If you have traditional IRAs already or earn too much to qualify for a Roth IRA, consider a Roth conversion to remedy the tax loss. The basic process to convert your IRA is to withdraw the amount you’d like to invest in a Roth, pay the tax owed on the distribution, then reinvest it into a Roth account. Be sure to work with a professional to determine the best time to do this so you don’t push yourself into a higher tax bracket or are forced to use funds from the account to pay the extra taxes on the distribution.
Deduct Eligible Charitable Contributions
Annual gifts to qualified charitable organizations may be deemed an eligible itemized deduction. Under the Tax Cuts and Jobs Act, fewer taxpayers itemize deductions due to the doubling of the standard deduction. Regardless, charitable giving is still a useful tax-minimization strategy.
In order to benefit from charitable giving, you’ll have to plan ahead. With the new higher standard deduction, you’ll need to make sure your total deductions for the year, giving included, exceed $14,650 for an individual filer and $29,200 for those married filing jointly. If your deductions fall below this amount, consider bunching your giving or doing several years’ worth of giving in one year.
You may also want to look into using a donor-advised fund to combine all charitable contributions in a year and then distribute the funds to various charities over several years. With this strategy, you may be able to itemize deductions in one year and take the standard deduction in the following years so you can achieve a tax benefit that you may not have received otherwise.
For individuals over age 70½, you can also give to charity directly from your IRA. This is called a qualified charitable distribution (QCD). Funds given in this manner are free from any income tax. Once you are age 73 (or age 75 if born in 1960 or later), the IRS requires you to take a distribution from your IRA. This is called a required minimum distribution (RMD). Giving funds from your IRA as a qualified charitable distribution helps satisfy your RMD while avoiding the income tax. In 2024, the maximum amount each taxpayer can give as a QCD is $105,000. Married filing jointly taxpayers can give a total of $210,000 ($105,000 from an IRA in each spouse’s name).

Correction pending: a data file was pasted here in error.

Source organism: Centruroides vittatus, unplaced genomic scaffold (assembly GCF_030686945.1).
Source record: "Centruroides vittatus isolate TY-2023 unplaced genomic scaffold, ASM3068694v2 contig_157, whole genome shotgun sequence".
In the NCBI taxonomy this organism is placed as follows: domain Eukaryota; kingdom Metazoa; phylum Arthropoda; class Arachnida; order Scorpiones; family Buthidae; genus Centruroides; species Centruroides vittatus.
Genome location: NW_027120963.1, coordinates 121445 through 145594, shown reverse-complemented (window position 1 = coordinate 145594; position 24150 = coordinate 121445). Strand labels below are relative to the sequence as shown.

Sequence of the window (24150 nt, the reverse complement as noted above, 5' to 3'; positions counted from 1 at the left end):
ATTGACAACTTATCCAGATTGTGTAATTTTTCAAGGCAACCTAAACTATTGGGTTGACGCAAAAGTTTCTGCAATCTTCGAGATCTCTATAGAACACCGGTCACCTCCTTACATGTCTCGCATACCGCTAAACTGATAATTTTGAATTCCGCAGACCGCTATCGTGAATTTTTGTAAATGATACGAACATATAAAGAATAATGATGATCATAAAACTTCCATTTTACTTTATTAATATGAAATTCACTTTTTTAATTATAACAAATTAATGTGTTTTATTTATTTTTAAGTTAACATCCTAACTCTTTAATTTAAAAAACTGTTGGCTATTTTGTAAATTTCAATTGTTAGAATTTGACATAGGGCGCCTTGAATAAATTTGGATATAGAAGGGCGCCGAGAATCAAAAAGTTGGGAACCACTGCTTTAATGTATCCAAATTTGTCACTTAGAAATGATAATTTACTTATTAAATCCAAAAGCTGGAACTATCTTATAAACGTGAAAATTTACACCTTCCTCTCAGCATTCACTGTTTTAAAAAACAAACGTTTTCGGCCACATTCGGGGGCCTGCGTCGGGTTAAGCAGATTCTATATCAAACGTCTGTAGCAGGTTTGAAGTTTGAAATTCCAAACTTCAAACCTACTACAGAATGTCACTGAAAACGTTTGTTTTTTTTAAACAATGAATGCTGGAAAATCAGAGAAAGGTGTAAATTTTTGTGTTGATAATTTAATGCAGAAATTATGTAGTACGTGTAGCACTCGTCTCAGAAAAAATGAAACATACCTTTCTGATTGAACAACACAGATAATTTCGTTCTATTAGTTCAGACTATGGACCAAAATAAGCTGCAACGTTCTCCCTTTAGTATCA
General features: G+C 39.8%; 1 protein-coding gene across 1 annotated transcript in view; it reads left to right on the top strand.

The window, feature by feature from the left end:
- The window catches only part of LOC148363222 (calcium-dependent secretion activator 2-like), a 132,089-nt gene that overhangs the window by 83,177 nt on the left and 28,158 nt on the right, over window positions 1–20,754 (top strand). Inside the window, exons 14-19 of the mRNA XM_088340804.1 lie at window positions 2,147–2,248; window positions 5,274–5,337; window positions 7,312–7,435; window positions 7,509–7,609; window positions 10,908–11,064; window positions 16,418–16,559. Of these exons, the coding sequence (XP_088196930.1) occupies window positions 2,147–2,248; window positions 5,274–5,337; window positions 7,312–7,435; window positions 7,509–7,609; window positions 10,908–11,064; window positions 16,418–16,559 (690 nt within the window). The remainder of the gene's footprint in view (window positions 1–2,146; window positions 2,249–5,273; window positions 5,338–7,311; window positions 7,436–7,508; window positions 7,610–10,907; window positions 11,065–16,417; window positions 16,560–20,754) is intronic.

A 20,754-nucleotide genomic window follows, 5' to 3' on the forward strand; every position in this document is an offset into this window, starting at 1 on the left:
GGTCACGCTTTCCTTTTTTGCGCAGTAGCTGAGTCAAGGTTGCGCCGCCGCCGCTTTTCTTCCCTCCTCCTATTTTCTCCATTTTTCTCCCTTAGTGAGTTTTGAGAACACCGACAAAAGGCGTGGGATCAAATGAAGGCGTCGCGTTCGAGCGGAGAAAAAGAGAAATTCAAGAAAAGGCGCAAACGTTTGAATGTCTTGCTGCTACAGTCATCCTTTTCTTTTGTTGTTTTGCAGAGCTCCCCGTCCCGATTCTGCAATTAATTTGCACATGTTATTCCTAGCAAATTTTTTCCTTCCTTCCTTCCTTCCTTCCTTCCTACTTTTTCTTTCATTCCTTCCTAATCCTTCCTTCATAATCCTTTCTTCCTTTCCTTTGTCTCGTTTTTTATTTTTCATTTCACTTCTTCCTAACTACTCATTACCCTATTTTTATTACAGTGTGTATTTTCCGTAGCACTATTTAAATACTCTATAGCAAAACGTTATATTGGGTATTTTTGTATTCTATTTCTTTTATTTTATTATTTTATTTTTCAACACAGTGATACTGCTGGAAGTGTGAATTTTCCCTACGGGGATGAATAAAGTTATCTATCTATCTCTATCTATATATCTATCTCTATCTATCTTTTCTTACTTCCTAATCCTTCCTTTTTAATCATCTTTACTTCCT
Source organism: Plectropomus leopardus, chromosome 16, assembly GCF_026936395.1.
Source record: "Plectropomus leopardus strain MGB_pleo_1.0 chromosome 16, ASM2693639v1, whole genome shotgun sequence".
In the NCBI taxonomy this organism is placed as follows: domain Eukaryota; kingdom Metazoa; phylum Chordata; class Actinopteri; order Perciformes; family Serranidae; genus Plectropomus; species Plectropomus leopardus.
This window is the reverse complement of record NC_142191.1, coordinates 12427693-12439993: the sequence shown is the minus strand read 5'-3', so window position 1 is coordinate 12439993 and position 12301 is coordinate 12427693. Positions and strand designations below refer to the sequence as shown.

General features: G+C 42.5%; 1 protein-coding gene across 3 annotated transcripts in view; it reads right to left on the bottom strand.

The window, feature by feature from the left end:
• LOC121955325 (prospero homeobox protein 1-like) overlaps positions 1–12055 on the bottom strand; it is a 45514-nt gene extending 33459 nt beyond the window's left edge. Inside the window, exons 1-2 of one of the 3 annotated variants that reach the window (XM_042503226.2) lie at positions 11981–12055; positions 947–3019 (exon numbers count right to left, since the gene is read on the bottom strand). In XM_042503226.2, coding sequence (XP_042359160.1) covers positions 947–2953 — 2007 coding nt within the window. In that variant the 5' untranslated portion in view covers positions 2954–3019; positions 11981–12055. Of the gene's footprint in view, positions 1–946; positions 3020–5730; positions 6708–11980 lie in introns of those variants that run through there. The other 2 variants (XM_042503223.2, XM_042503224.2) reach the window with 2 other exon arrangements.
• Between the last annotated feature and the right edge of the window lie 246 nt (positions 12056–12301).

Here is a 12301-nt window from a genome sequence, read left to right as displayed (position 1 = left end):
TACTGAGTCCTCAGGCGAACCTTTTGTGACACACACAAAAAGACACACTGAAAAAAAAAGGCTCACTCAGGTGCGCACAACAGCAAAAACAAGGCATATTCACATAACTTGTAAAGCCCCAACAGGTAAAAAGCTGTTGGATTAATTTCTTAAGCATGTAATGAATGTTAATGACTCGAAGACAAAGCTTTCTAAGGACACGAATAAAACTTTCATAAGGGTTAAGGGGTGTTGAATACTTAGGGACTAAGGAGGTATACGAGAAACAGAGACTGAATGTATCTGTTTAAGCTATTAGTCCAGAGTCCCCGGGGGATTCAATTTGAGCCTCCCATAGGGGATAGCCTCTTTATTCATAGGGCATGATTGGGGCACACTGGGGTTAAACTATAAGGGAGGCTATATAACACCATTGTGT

Review Your Previous Tax Returns
You can learn a lot from the past. Look at your previous tax returns with a professional to search for deductions or credits you may have missed, opportunities to lower taxable income, and plan for the next tax season. Take these factors into consideration when making a tax plan for the future:
- Review notable tax law changes for 2024 that may affect you
- Review your capital gains and losses
- Review your retirement savings options
- Consider Roth IRA conversions
- Consider additional year-end tax strategies
- Understand potential tax law proposals
Get Started Today to Save
Strategic tax planning has the power to generate immediate savings while moving you toward a prosperous financial future. A key factor is partnering with a seasoned professional who can analyze each opportunity to determine if it aligns with your overall strategy and long-term goals.
As Fee-Only advisors in Fort Wayne, Indiana, the Galecki Financial Management team has decades of experience in financial and tax planning, which enables us to seamlessly integrate tax-minimization strategies to enhance your savings. If you’re interested in learning more about these tax-saving approaches and how they could benefit your specific situation, feel free to initiate an introductory meeting by calling (260) 436-8525 or emailing [email protected].
About Galecki Financial Management
At Galecki Financial Management, we help individuals and families confidently pursue their financial goals. We’re anything but a business-as-usual wealth management firm. We’re different. Friendly. Casual. And really good listeners. Indeed, that’s a big part of what makes us different. Everything we do is based on what we hear from you, because our experienced team of professionals specializes in comprehensive financial planning, cash flow analysis, IRA rollovers, financial services, money management, estate planning, retirement planning, and advising. We help you identify your short- and long-term goals, and then we work together to pursue them. Lastly, and most importantly, we’re Fee-Only, meaning we’re only compensated for our time. Our only incentive is to help you succeed.